I liked Burlington. It is a bit of a struggle to get there by air from Raleigh, but the people are friendly and the landscape is really pretty. The high “hippie” quotient due to the local colleges made me feel at home.

On they way back I had to fly on a prop plane to La Guardia, and the pilot made a slow circle over lower Manhattan on the way to Brooklyn. I got to see Ground Zero from about 2000 feet as well as the towers from the World’s Fair that were featured in the first Men in Black movie. All in all a nice trip.

I like to travel, and one thing has made my life on the road much more pleasant: curved shower rods.



I know this sounds silly, but sometimes the simplest ideas can have the greatest impact. I hate shower curtains (I have glass doors at home) and bathing in the numerous hotel rooms I stay it was always unpleasant due to the curtain being so close that it would invariably jump out and stick to me. Just by putting a little bend in the rod has made all of the difference. It must be a popular change because now I rarely stay in a hotel without one.

We have always tried to apply similar thinking to OpenNMS. We look for simple ways of addressing management issues in the hopes that someone will say “wow, that’s pretty cool”. In fact we have an informal “Simple Rule” at the office: if it doesn’t make things easier for our clients or easier for us to provide service, we don’t do it.

Now I know that there is at least one of my seven readers out there who would hesitate to describe OpenNMS as “simple”. Trust me, compared to software like Tivoli, OpenView and Unicenter, OpenNMS is a walk in the park. It is one thing to get an application installed – it is quite another to get it to actually do something useful. Sometimes half the battle is to just get out of the way and let the network managers implement the processes necessary to do their job, instead of having the management app stick to you.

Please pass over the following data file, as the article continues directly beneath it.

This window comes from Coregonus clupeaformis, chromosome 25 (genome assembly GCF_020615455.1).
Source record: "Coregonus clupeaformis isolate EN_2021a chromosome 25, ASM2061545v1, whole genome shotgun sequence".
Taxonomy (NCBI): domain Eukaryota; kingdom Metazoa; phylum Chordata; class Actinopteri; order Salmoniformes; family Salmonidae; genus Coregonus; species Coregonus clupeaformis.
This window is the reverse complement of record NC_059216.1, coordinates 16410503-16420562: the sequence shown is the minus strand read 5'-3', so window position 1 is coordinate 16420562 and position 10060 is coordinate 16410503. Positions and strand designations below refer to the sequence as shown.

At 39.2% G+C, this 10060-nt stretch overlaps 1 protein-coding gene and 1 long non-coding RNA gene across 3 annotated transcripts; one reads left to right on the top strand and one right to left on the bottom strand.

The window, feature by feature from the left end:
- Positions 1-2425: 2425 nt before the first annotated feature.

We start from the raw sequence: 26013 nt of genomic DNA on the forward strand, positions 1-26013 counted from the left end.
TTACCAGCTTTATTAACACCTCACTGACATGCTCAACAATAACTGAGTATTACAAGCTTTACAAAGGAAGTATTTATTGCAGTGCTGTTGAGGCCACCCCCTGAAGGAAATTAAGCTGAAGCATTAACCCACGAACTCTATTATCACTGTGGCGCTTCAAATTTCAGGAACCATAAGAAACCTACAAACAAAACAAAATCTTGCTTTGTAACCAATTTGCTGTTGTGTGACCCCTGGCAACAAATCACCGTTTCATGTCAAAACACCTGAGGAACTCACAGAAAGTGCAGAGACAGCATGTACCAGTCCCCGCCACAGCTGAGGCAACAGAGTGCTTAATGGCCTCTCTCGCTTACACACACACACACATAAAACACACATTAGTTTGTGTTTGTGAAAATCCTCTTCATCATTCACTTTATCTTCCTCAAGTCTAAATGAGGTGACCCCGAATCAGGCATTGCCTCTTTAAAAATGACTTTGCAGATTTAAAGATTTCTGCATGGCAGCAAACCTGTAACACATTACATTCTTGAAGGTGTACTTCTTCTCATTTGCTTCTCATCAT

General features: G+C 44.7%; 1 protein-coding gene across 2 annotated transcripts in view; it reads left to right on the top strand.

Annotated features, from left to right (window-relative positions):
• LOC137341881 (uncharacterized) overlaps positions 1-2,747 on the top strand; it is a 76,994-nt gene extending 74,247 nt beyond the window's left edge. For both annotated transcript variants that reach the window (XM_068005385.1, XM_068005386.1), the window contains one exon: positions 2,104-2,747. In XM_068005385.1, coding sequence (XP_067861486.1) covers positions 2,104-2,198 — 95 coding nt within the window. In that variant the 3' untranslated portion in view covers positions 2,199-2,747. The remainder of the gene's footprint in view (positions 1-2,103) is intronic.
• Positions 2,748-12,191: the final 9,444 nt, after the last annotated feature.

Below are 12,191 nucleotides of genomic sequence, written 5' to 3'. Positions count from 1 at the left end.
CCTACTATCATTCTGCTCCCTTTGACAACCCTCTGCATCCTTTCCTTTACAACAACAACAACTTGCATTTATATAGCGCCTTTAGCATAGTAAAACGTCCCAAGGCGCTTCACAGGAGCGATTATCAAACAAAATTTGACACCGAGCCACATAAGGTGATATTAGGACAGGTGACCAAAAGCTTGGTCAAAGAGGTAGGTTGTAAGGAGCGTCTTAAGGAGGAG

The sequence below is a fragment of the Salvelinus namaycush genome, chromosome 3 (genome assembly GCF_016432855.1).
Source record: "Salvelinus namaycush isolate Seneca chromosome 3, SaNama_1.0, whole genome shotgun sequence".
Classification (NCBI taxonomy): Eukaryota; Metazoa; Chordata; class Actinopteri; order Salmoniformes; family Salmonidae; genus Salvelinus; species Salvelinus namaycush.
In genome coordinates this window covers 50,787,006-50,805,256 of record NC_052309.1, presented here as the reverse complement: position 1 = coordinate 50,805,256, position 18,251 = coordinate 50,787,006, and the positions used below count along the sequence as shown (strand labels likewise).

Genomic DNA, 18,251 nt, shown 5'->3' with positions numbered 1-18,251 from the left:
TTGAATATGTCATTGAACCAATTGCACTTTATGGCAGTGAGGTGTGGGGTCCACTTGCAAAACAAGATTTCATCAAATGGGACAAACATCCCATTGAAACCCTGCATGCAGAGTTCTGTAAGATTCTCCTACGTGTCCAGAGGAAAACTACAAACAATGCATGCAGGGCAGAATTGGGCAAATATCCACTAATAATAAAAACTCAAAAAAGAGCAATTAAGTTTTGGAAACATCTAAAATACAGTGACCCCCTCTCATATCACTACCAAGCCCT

Someone Comes to Town, Someone Leaves Town

Monday, May 14th, 2007

My life has been rather … complex … lately, so I apologize for not posting. I hope to get caught up over the next week or so. But there have been a few personnel changes at good ol’ OpenNMS that I wanted to announce.

The first one is that DJ Gregor has left our band for a job at a slightly larger company. It seems that he was more of a social animal than he thought, and he missed being around people (DJ was our one remote employee). I also think some of his friends (who I owe for getting me on the LISA game show back in 2005 without my knowledge) might have had something to do with it as well.

It was the nicest parting of ways I’ve ever experienced as an employer, since DJ will still be a major part of the project and he negotiated with his new employer to continue to contribute. He’ll be with us again at Dev-Jam.



Karma taketh away and karma giveth. Last week I found out that Ben Reed was available, and we pretty much closed the deal in a couple of hours. Like DJ, Ben is a founding member of the OGP, has mad open source cred through his work on Fink, and he was working with OpenNMS before I was.

He’ll be yet another one of our jacks of all trades here at the Group, and expect to see his hand in support, releases and improved Fink support for OpenNMS (grin).

He’ll be at WWDC this year as well as aKademy, so if you plan to attend either one of those events be sure to look for him. He’s RangerRick on the IRC channel.